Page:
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‘Little Monsters’ Review: Lupita Nyong’o Sings Her Way through a Sweet and Funny Zombie Comedy

Lupita Nyong'o, Josh Gad, a faux-Hemsworth, and a cute kid help "Little Monsters" stand out from the other comedies about the walking dead.

Little Monsters

“Little Monsters”

Neon/Hulu

A few questions might race through your mind during the hectic opening moments of Abe Forsythe’s “Little Monsters,” in which an Australian couple shouts their way through an extended public breakup while bubbly piano music plinks by in the background. Questions like: “is that a Hemsworth?,” “can a zombie comedy perfectly split the difference between Edgar Wright and Taika Waititi?,” and “how are Lupita Nyong’o, Josh Gad, and an invasion of the walking dead going to factor into this?”

Like everything else in this funny, spirited, and frequently clever 93-minute romp, the answers come fast and furious (“no,” “almost,” and “with the reckless abandon of a movie that doesn’t have any time for nonsense like ‘reasons’ and ‘logic’ because it’s too busy with a Neil Diamond singalong”). Alexander England — who honestly might still be a Hemsworth, despite what the internet and his birth certificate might tell you — stars as David, a scruffy blond musician with a bad case of stunted manhood. Forsythe’s script doesn’t get into specifics until the third act, but it’s clear from the start that David might be a bit too invested in his “stadium rock/death metal” band God’s Sledgehammer to really invest in a human relationship, or make room for the kids that sometimes come as a result.

Perhaps that explains why things don’t work out with David’s ex, and why he doesn’t have the first clue how to deal with his ultra-adorable five-year-old nephew Felix (a note-perfect Diesel La Torraca). Like seemingly every other director from his corner of the globe, Forsythe knows how to help a child actor thread the needle between cute and cloying; from the way Felix treats his pet tractor (yes) to his deep kinship with Darth Vader, La Torraca’s performance is bright-eyed and open to the wonder of our world in a way that’s sweet, hilarious, and ineffably real. England meanwhile becomes a most endearing foil, as he informs his character with such genuine indifference towards the guileless little boy that the scenes between them never feel like old schtick.

Forced to take Felix to school one day, David spends the whole time hitting on his nephew’s teacher, Miss Caroline (Nyong’o), who all the kids love and listen to without reservation. And when chaperones are needed for a field trip to a petting zoo called Pleasant Valley Farm, David only volunteers because he has hopes of touching something else along the way. He is, needless to say, not particularly well-equipped to handle the students nor their eminently capable substitute mom. The only person who might be more dangerous to have around those people might be beloved kids TV star Teddy McGiggle (Gad), a noxious wannabe Mr. Rogers who’s actually a sex addict who hates children. It doesn’t really matter how he finds himself in a small wooden hut with David, Miss Caroline, Felix, and 20 other little tykes when a horde of zombies breaks out of a nearby military base, but he does.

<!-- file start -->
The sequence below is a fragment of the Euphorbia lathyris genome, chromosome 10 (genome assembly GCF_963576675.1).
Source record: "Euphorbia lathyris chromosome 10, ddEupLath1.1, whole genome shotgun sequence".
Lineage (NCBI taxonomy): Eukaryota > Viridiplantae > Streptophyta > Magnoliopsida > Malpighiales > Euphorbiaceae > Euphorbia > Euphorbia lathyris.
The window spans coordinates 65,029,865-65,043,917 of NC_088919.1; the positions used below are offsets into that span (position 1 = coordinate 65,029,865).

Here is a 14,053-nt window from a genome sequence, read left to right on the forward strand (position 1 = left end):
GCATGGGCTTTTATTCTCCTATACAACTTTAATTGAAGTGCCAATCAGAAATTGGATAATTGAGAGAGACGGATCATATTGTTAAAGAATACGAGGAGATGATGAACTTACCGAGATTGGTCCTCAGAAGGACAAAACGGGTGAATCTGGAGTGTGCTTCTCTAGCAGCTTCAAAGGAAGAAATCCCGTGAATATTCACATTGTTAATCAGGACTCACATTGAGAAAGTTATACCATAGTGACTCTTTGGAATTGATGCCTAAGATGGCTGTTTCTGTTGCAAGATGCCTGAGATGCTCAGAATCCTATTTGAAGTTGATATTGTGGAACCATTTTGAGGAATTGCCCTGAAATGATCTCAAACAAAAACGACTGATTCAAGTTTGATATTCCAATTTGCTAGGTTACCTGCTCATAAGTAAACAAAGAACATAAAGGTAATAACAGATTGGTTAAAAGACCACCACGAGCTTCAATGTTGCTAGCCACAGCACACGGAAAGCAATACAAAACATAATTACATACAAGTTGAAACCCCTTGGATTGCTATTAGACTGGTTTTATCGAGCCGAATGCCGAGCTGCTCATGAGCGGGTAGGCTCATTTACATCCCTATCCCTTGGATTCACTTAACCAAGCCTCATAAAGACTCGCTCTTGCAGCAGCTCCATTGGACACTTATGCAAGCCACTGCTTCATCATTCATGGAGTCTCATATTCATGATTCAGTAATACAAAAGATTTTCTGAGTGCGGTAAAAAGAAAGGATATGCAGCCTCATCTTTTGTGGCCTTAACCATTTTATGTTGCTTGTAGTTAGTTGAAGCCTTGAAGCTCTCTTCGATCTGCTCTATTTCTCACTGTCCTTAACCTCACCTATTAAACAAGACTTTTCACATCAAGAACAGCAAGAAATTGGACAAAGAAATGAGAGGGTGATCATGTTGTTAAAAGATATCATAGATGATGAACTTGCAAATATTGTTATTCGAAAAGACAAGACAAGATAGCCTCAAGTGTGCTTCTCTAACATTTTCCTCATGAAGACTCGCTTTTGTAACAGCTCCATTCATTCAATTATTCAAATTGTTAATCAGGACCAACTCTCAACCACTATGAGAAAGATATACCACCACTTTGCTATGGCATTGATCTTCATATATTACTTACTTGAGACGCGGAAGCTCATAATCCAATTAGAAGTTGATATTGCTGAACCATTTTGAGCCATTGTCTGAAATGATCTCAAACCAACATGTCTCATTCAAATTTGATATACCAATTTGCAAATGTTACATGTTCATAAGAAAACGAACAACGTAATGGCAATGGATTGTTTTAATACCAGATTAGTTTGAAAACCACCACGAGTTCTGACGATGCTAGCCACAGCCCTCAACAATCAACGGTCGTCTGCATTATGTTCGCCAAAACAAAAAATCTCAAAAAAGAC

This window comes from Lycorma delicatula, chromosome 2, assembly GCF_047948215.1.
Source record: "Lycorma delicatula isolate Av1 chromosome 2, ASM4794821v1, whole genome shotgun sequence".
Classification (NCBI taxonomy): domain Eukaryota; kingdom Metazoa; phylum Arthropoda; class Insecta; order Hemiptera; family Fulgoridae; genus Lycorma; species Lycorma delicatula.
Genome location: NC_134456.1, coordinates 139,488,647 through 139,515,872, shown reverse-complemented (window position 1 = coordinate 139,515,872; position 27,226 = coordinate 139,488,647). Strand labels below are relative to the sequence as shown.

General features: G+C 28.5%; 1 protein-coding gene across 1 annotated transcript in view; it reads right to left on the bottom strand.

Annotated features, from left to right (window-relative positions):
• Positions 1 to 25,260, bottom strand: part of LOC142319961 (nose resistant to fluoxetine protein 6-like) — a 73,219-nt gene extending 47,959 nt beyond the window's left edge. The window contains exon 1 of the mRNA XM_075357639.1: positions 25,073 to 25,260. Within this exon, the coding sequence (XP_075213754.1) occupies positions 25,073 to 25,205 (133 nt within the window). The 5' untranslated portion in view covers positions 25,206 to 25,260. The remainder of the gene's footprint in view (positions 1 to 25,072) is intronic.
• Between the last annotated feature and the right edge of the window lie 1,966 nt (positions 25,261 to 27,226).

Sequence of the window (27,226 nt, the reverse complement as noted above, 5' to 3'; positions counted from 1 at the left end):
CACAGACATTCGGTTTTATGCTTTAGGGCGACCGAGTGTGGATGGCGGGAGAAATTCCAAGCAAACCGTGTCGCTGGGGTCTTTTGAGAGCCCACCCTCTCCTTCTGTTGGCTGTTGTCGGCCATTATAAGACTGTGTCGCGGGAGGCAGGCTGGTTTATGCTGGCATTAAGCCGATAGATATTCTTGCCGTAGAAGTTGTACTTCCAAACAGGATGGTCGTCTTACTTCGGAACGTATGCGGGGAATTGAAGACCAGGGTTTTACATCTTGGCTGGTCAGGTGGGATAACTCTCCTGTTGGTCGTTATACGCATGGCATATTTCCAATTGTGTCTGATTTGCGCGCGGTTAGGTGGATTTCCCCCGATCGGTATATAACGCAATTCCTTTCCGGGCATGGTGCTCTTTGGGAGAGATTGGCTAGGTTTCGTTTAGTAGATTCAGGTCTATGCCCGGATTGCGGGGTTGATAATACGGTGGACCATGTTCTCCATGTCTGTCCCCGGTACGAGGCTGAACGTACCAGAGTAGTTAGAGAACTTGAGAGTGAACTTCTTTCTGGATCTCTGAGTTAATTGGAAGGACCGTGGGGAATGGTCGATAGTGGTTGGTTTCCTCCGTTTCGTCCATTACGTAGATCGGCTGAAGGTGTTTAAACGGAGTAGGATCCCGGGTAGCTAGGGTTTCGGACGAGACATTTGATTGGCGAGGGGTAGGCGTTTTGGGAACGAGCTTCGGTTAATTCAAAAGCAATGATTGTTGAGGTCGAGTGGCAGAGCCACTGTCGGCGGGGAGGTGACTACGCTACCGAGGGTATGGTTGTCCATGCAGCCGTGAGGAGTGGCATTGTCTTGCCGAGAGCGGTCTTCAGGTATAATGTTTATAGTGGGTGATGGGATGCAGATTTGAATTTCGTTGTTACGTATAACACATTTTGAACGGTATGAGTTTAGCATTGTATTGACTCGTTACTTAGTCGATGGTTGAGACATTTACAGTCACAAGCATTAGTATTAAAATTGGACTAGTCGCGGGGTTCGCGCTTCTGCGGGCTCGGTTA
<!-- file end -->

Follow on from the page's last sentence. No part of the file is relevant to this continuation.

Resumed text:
Forsythe’s sense of humor may be less referential (and his filmmaking less refined) than Edgar Wright’s, but “Little Monsters” and “Shaun of the Dead” provoke a similar giddiness from trying to negotiate human relationships in decidedly inhuman times. The action that clutters the last hour of this movie is never compelling enough to feel like anything more than a bloody distraction, but the characters vibe together so well on their own terms that the walking dead only need to provide an existential threat.

For a ramshackle movie that can sometimes feel rushed and tossed off, Forsythe does an excellent job of balancing the various energies of his cast. Gad is most potent in small doses, even if there are only so many times he can drop nuclear-grade F-bombs on a room full of small children before it gets old. Nyong’o initially seems like she’ll be stuck playing the proverbial straight man, but this brilliant actress is smart not to bait the laughs; there’s something ambiently hilarious (and movingly fragile) about how dedicated she is towards keeping the students calm, even if that means leading them on a conga line through a field of zombies. By the time she’s covered in blood and busting out a ukulele to serenade the kids with Taylor Swift covers, it’s impossible not to be impressed with her range (and not for the first time this year).

But the nucleus of “Little Monsters” exists in the space between David and Felix, and the movie is at its best when it hones in on the idea that having children — or at least having children around — can be a source of incredible strength. They don’t judge adults with the same mercilessness that adults judge themselves, and it can be a total blast (however sloppy) to watch Felix innocently reveal the root cause of his uncle’s fear. With a bit more craft and visual imagination, “Little Monsters” could have been something much bigger, but it has a very good time getting its point across. As one character puts it during a respite from defending themselves against hundreds of flesh-eating zombies: “There are plenty of things to be scared of in this world, but having kids isn’t one of them.”

Grade: B-

“Little Monsters” will play in theaters on Tuesday, October 8. It will be available to stream on Hulu starting Friday, October 11.

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